Tuesday 5 June, 2018

Ratification of the Marrakesh Treaty in New Zealand is now a step closer, after a draft Bill was released today for public consultation.

“The Copyright (Marrakesh Treaty Implementation) Amendment Bill means so much to our community and we are really happy to see it in its draft form,” says the Blind Foundation’s Chief Executive Sandra Budd.

Once passed into New Zealand law, the Bill will give people within the blindness community and those with print disabilities in New Zealand – estimated at 168,000 – wider access to information by making it easier to distribute and share a wider variety of copyrighted works in accessible formats amongst the countries who have joined the international treaty.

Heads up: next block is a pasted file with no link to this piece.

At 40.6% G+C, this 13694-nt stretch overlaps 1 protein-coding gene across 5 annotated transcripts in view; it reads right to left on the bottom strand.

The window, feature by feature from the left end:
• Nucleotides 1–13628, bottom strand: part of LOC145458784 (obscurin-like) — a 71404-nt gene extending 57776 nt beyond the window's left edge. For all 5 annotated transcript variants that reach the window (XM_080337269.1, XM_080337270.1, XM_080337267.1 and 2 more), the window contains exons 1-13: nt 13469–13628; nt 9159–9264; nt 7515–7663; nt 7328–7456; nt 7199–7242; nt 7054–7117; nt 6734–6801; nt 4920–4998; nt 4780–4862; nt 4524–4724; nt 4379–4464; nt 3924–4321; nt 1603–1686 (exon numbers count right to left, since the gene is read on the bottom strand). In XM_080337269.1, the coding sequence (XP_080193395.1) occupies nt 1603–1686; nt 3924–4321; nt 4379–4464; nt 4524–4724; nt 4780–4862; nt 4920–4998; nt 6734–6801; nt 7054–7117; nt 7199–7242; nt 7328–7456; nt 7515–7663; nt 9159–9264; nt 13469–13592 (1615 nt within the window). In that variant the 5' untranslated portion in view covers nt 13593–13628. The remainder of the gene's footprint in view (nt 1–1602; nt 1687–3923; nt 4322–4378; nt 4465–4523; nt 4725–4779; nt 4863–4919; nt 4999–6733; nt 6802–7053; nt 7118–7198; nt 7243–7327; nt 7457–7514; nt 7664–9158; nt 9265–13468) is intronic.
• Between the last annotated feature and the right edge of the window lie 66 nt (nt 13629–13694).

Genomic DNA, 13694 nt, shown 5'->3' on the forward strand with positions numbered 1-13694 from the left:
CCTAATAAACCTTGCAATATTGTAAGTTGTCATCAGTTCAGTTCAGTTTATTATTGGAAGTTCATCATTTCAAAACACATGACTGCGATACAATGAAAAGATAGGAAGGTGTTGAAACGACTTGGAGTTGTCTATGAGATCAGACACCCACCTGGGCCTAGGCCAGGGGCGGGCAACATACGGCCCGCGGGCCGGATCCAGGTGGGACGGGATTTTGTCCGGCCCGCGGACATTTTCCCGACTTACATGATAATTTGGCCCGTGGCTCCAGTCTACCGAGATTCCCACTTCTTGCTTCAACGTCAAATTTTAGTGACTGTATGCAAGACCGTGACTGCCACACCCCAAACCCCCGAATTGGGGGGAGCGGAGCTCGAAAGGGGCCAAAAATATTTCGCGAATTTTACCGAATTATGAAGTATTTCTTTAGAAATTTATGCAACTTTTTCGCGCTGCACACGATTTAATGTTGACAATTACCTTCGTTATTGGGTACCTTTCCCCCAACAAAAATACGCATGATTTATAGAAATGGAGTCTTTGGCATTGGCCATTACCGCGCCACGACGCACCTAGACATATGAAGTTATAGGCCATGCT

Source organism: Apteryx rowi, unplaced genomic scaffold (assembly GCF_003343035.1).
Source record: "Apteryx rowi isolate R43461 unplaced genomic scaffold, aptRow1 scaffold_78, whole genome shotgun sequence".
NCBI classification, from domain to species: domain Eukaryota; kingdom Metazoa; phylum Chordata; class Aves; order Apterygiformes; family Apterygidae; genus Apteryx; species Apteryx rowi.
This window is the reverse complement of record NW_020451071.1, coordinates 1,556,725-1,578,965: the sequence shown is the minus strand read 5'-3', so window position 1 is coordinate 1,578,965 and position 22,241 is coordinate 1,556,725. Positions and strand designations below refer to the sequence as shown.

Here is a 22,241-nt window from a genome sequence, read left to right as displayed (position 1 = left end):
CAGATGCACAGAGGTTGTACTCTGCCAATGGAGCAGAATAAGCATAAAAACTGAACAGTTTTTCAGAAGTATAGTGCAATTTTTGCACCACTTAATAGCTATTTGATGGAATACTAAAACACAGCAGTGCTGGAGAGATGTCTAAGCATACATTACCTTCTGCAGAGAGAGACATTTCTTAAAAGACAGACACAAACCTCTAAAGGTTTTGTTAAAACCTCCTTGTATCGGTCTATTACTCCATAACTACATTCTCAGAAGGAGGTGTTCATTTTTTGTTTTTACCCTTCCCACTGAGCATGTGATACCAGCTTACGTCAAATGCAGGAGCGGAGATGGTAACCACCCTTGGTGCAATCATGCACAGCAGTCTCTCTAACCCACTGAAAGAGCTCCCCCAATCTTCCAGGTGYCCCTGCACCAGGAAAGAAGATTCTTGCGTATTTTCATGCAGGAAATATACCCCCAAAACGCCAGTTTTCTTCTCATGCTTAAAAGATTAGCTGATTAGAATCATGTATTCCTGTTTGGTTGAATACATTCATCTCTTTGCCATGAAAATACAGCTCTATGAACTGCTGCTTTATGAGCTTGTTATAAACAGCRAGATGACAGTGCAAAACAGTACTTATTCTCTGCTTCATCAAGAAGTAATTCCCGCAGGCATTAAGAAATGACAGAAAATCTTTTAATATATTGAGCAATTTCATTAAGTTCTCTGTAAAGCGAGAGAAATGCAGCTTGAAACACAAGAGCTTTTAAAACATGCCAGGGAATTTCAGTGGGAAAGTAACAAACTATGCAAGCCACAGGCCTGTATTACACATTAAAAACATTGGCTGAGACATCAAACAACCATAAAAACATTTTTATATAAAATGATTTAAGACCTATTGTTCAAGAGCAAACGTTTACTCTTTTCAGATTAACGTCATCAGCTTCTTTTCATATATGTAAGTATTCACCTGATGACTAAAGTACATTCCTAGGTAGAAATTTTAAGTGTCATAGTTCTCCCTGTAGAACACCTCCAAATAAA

“The Blind Foundation’s accessible library is one of our most-loved services. Everyone deserves the right to access the same information and unfortunately, for those who are blind or have low vision, having access to information in a format they can read is a challenge worldwide. The Marrakesh Treaty will make a real difference to the wealth of material we can provide.

“In the information age, we know too well that by unlocking access for our community, we are strengthening how we can overcome other challenges people with blindness or low vision might face including education, employment and social inclusion. This progress is significant,” says Budd.

The Blind Foundation has also recently extended its library service to serve all Kiwis with print disabilities, and looks forward to the opportunities for expansion the Marrakesh Treaty will provide.

“We have been working closely with Blind Citizens NZ in supporting the ratification of the Marrakesh Treaty. On behalf of the blind sector I would like to thank the New Zealand government for their continued progress in making the treaty a reality,” says Budd.